We should also not spec @llvm.experimental.widenable.condition() as returning undef since undef is problematic. Instead we should say each call of @llvm.experimental.widenable.condition() non-deterministically returns true or false but the returned value is a normal i1 and does not have magic properties like undef.

mkazantsev marked 2 inline comments as done.

I tried to reformulate the semantics to make it independent on deoptimize intrinsic.

Made changes to LangRef to make the widening part independent on deoptimize intrinsic. After giving it some thought, I see no solid reason why we should impose any limitations on deopt block.

mkazantsev requested review of this revision.Sep 16 2018, 10:24 PM

I would ask one more round of review for changes made to LangRef. I tried to make it more generic and less reliant on deopt's specifics than it used to be.

fedor.sergeev added inline comments.Sep 17 2018, 8:05 AM
15058 ↗(On Diff #165713)

Plural form looks weird here. Single intrinsic represents a single condition...

15152 ↗(On Diff #165713)

without showing a use of %new_cond this additional instruction does not really change anything.
Since you show the same transform with %new_cond usage below I believe two code-blocks shown above can be deleted without sacrificing anything.

mkazantsev marked 2 inline comments as done.
sanjoy added inline comments.Sep 22 2018, 11:44 AM
15085 ↗(On Diff #165897)

I think this spec should just be "The intrinsic `@llvm.experimental.widenable.condition() always non-deterministically returns true` or false." The ", and it is guaranteed that any returned value leads to correct program execution and creates no undefined behavior in code" bit is true of everything in LLVM IR -- the frontend has to ensure the IR it generated is correct and doesn't have UB.

I'd also emphasize that every invocation of this intrinsic produces a single well defined value non-deterministically (so it isn't like undef).

15146 ↗(On Diff #165897)

Drop the "always".

15161 ↗(On Diff #165897)

Not sure if this belongs in the langref, but the intrinsic must be RAUW'ed with the stronger condition, replacing just one use is unsound right?

15174 ↗(On Diff #165897)

This is an important detail; not from a semantics perspective but from a performance perspective. I'm wondering if this behavior should be a part of name of the intrinsic (or maybe even that the intrinsic should have an argument which is what we default lower the intrinsic to).

For instance, given this spec it would be correct but unwise to lower a range check to:

%w = widenable_cond();
if (%w || out_of_bounds()) deoptimize();

but there is nothing in its name that makes this obvious.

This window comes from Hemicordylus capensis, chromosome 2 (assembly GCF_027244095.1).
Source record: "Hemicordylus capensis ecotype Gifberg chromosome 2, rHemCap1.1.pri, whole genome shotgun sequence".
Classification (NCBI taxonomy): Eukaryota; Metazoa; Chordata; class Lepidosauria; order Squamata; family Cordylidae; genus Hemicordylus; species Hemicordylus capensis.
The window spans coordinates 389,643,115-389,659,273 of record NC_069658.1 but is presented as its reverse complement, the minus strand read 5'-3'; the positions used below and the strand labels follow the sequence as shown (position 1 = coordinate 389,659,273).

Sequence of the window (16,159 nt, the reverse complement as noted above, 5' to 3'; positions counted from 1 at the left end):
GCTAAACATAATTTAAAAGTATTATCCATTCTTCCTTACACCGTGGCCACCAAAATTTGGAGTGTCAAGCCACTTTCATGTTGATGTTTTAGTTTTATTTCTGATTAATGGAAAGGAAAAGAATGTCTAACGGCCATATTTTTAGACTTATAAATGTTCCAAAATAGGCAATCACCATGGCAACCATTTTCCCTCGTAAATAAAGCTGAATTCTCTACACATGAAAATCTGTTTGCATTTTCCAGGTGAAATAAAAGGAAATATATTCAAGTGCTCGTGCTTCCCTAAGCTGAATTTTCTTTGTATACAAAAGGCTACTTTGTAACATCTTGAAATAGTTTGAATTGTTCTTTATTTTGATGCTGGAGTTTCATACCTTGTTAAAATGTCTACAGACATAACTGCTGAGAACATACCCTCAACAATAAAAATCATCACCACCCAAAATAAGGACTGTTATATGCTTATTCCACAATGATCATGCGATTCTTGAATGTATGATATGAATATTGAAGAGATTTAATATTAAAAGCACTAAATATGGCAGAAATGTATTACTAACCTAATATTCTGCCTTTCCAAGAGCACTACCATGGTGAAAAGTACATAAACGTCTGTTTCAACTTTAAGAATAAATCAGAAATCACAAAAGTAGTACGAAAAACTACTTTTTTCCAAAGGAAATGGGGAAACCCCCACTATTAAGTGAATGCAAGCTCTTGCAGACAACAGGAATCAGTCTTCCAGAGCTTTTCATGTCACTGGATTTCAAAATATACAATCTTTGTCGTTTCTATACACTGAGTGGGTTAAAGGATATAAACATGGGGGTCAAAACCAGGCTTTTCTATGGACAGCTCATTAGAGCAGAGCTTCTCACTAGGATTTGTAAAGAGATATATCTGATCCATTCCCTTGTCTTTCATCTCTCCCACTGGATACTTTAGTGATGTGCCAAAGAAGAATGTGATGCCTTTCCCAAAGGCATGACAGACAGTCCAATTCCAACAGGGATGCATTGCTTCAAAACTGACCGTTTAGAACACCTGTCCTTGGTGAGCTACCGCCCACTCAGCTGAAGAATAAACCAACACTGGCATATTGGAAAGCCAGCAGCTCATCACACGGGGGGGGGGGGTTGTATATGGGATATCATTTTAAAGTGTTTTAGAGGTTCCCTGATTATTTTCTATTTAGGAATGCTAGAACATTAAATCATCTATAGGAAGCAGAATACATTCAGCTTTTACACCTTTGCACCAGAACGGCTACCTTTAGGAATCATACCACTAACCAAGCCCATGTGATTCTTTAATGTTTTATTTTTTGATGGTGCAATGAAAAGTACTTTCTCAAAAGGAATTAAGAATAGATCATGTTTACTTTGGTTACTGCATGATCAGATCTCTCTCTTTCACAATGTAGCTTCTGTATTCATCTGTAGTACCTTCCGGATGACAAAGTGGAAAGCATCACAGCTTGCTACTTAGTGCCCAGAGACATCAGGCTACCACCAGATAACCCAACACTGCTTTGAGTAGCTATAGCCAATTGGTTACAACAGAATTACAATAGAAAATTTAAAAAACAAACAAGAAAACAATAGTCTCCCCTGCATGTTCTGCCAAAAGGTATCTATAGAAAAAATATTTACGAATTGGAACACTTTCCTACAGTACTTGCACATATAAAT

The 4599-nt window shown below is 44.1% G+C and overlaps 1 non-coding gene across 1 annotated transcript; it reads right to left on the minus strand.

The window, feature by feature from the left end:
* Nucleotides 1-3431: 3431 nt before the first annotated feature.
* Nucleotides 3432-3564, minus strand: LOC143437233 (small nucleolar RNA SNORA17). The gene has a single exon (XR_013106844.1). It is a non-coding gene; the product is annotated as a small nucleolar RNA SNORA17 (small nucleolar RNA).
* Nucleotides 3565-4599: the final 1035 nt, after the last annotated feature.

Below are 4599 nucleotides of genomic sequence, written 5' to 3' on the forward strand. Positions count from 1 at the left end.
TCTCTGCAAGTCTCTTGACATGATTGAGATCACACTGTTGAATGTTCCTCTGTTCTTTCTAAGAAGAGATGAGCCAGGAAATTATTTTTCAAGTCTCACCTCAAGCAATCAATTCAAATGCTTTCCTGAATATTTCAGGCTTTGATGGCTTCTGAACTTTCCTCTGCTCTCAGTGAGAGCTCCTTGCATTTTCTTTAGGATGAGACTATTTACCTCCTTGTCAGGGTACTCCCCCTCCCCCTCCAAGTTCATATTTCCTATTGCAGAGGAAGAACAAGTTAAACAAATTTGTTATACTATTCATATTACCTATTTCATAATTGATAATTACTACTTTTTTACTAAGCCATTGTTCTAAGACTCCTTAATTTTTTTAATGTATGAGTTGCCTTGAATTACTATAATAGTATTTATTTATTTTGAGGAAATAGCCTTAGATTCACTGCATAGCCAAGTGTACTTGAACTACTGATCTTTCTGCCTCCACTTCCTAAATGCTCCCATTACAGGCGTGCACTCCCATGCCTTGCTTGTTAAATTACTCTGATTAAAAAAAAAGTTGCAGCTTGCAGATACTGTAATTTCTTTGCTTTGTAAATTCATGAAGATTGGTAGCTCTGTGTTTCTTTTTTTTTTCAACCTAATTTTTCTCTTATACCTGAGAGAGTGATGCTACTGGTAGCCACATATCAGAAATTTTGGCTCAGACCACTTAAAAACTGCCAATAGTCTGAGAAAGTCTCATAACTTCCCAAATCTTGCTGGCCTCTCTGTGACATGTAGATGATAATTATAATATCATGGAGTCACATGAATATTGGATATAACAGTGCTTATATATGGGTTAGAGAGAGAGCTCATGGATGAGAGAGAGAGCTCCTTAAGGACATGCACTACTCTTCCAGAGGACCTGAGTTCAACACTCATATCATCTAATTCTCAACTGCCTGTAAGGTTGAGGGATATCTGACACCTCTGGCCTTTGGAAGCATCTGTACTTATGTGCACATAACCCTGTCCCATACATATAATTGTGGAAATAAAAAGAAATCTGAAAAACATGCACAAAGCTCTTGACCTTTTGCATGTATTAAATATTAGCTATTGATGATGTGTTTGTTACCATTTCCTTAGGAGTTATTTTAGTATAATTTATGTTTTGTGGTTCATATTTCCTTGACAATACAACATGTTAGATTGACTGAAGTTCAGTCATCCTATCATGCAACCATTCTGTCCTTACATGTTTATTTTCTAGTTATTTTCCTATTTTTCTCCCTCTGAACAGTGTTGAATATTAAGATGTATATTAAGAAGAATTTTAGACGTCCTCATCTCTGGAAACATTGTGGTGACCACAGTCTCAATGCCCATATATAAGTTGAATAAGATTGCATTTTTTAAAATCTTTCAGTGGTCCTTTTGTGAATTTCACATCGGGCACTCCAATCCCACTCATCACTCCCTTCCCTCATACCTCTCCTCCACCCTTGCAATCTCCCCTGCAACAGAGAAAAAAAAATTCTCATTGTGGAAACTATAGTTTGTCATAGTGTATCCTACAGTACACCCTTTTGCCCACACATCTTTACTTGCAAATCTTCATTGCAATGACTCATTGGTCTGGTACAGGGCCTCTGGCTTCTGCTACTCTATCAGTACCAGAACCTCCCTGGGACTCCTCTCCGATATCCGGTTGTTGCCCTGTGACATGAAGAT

mkazantsev marked 2 inline comments as done.Oct 8 2018, 2:32 AM
mkazantsev added inline comments.
15161 ↗(On Diff #165897)

I see no problem in replacing only one use. It maybe makes no sense, but by definition it should be no bug.

15174 ↗(On Diff #165897)

I think that the last sentence about the default lowering strategy implies this, but actually it is OK to implement a different lowering strategy if at some use case this one is non-profitable.

mkazantsev updated this revision to Diff 168624.Oct 8 2018, 2:35 AM

Addressed comments to LangRef.

sanjoy added inline comments.Oct 8 2018, 10:53 AM
15161 ↗(On Diff #165897)

What happens if the initial program is:

%c = widenable_cond();
%x = xor %c, %c

In this original program %x is always false, but if you replace one use of %c with a different value than the other use then %x may not be false.

mkazantsev added inline comments.Oct 16 2018, 9:03 PM
15161 ↗(On Diff #165897)

We should preserve the invariant that the program is correct whether %c is true or false; even in your example we should guarantee that any value of %x that can be produced this way still leads to correct program execution. But I agree that there can be something fishy there; I'll make this correction.

Added clarification about RAUW to Lowering section.

nhaehnle removed a subscriber: nhaehnle.Oct 17 2018, 3:17 AM

Can we go with this version? :)

chandlerc added inline comments.
15085 ↗(On Diff #165897)

I don't think "always" adds much value here.

I also think "non-deterministically" can be confusing to the reader as this doesn't cause the *compiler* to fold them non-deterministically.

I wonder if we could phrase the semantics more like:

The intrinsic ``...`` returns either `true` or `false`. For each evaluation of a call to this intrinsic, the program must be valid and correct both if it returns `true` and if it returns `false`. This allows transformation passes to replace evaluations of this intrinsic with either value whenever one is beneficial.